Reacting to the report, the ex-home secretary dismissed Jenrick as a “centrist Rishi supporter”. “He definitely comes from the Left of the party”, she said. “He voted for Remain in the Brexit referendum. He was a big, kind of centrist, Rishi supporter.

“Wasn’t the story that he was sent by Rishi to keep an eye on me in the Home Office?”, she added.

Braverman’s response to her declining political fortunes has been to double down on her leadership pitch as the incipient race’s most forthright rightwinger.

As such, Braverman addressed the National Conservatism conference in Washington yesterday evening, delivering a speech that blamed “virtue signalling” “liberal Conservatives” for the party’s historic election defeat.

“We were going to use our Brexit freedoms and stop waves of illegal migrants. We were going to cut taxes. We were going to stop the lunatic woke virus. We did none of this”, she said, adding: “My party governed as liberals and we were defeated as liberals. But seemingly, as ever, it is Conservatives who are to blame.”

Read Braverman’s full remarks here.

The former home secretary also addressed the Popular Conservatism conference this morning, joining the summit via a video link from Washington. The Popular Conservatism “movement” was formed by Liz Truss earlier this year — but the former-PM-turned-former-MP was nowhere to be seen this morning.

Addressing the conference, Braverman claimed that Rishi Sunak’s programme in government could have been “quite happily” adopted by the new Labour administration, as she accused the ex-PM of focusing on “farcical gimmicks”.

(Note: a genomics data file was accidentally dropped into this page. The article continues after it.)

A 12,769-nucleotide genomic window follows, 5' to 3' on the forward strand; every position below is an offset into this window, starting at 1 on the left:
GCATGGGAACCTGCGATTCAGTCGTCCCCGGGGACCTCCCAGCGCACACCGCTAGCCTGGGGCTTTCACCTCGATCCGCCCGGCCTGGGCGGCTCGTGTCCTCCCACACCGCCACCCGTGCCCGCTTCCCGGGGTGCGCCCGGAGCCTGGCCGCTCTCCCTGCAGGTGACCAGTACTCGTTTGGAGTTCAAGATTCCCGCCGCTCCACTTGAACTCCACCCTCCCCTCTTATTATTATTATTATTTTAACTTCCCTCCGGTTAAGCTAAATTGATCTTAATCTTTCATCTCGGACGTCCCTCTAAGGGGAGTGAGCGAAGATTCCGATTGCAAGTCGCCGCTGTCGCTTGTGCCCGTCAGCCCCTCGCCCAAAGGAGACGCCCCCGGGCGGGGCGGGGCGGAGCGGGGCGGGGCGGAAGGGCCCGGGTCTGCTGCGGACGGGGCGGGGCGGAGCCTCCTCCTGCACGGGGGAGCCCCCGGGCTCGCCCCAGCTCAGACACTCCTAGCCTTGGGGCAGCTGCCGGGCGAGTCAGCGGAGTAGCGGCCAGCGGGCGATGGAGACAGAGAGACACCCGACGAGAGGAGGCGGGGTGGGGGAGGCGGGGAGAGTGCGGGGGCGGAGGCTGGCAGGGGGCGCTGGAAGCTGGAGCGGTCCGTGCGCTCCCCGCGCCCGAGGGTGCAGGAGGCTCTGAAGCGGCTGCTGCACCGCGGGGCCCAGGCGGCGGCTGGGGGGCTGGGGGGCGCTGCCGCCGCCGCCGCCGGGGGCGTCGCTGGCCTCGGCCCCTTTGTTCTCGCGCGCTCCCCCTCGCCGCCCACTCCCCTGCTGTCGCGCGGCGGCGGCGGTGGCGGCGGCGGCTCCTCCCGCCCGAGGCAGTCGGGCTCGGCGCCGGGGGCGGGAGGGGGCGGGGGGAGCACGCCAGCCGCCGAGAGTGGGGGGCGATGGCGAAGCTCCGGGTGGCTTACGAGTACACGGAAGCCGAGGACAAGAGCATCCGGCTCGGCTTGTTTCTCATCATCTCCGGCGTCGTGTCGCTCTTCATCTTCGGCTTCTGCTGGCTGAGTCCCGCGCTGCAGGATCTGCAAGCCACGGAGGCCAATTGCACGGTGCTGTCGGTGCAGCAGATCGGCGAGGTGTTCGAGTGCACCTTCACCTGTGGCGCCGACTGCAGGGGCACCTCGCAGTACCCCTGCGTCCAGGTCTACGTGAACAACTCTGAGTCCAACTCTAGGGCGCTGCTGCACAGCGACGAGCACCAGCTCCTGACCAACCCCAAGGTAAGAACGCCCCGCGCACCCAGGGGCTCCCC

The former home secretary, simply put, has placed herself at the vanguard of the Conservative Party’s recriminatory struggle. And all this comes after she penned an op-ed for the Telegraph last week — less than 48 hours before polls opened on Thursday — declaring the election already over and urging the Tories to prepare for opposition.

That piece, rubbished by ex-cabinet minister Robert Buckland as an instance of “astonishing indiscipline”, is unlikely to have endeared Braverman to the rump Tory parliamentary party.

On top of this, a tracker of Conservative MPs’ ideological positioning published today suggests Braverman is the most right-wing of the remaining Tory party, pipping ex-common sense minister Esther McVey to first place. According to the widget, put together by The Times, Braverman inherits her crown from arch-Thatcherite Sir John Redwood who stood down at last week’s election.

This suggests the former home secretary isn’t the ideal candidate to unite a Conservative Party which, as I noted last week, seems relatively finely balanced between moderate and right-wing types.